Backbenchers vote against badger cull by 219 to 1

MPs branded the badger cull a ‘catasrophic failure’ and voted overwhelmingly against its continuation last night, with backbenchers voting 219 to 1 in favour of abandoning the policy.

The vote is non-binding and farming minister George Eustice is not obliged to hold a full government debate and vote, but the results clearly show opposition to the cull as a means of tackling bovine TB.

During the precedings, Ogmore MP Huw Irranca-Davies said: “Why continue to pursue a policy of eradicating bovine TB in cattle involving mass culling of badgers? It proved hugely costly to taxpayers and farmers and was critically flawed, from the first principles, through the methodology to the application in the field. It failed to meet the government’s own limited tests of effectiveness and humaneness."

MPs were vocal in their support for alternative solutions, specifically vaccinations.

However George Eustice supported the policy by citing examples of successes abroad: “Our view is that nowhere in the world has managed successfully to tackle TB without also dealing with the reservoir of the disease in the wildlife population. In Ireland and France, cull strategies have been successfully pursued,” he said.

He also urged MPs to refrain from over-sentimentality on the subject. He said: “I hope that hon. members can develop some perspective, because shooting is used as a means of controlling foxes and all sorts of other wildlife. If hon. members were to go to Bushy Park or Richmond Park in September and October, they would find signs up saying that a cull of deer was going on and so the park was closed. No one would bat an eyelid.”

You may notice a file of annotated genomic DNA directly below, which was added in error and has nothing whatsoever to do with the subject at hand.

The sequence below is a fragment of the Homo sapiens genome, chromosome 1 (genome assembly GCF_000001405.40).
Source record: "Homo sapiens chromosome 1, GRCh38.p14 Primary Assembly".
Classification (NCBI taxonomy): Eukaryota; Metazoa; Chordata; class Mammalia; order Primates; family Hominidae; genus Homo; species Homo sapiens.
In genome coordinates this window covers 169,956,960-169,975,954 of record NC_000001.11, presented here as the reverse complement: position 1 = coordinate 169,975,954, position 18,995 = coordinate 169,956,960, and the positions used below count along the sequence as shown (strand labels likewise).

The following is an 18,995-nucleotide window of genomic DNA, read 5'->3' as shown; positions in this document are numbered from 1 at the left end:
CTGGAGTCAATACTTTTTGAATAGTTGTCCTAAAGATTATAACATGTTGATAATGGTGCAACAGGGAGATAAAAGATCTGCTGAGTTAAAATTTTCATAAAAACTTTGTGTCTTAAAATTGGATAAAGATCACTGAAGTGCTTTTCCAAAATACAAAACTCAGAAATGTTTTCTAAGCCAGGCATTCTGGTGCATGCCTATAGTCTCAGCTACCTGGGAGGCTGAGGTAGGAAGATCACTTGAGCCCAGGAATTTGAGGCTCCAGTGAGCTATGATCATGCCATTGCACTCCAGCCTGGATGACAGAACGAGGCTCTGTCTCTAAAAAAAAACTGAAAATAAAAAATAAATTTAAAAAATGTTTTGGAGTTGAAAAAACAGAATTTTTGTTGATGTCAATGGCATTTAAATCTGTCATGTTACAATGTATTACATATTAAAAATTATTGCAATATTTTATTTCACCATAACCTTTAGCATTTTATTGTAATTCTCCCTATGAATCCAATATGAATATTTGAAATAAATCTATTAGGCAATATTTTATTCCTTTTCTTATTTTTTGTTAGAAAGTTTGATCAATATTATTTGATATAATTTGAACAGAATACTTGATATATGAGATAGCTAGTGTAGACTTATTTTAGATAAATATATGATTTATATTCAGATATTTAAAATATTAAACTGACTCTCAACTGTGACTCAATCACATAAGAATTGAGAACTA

The NFU announced that it was perplexed by the fact that the debate went ahead before The Independent Expert Panel’s report had been made public, and therefore that it is surprising that anybody feels they are in a position to comment on it.

However NFU president Meurig Raymond did say: “More than 30,000 cattle were killed in the first 11 months of 2013 because of the disease. It is vital that we do everything we can to tackle it. Badgers play a key role in spreading bovine TB and so it’s essential that any TB eradication policy must include a targeted cull of badgers in those areas where TB is rife.”

The vote will be encouraging for campaigners like Care for the Wild. Dominic Dyer, CEO for the Badger Trust and policy advisor to Care for the Wild said: “This is a huge disaster for the badger cull policy. The secretary of state and prime minister now have no alternative but to bring this policy back to the House for a full vote before any decision on rolling out the cull is taken.

“It’s clear that members from all sides of the house have huge concerns about the failure of the cull on scientific, economic and animal welfare grounds and believe that the government should now follow the Welsh approach to TB eradication which has proven very effective without culling badgers.”

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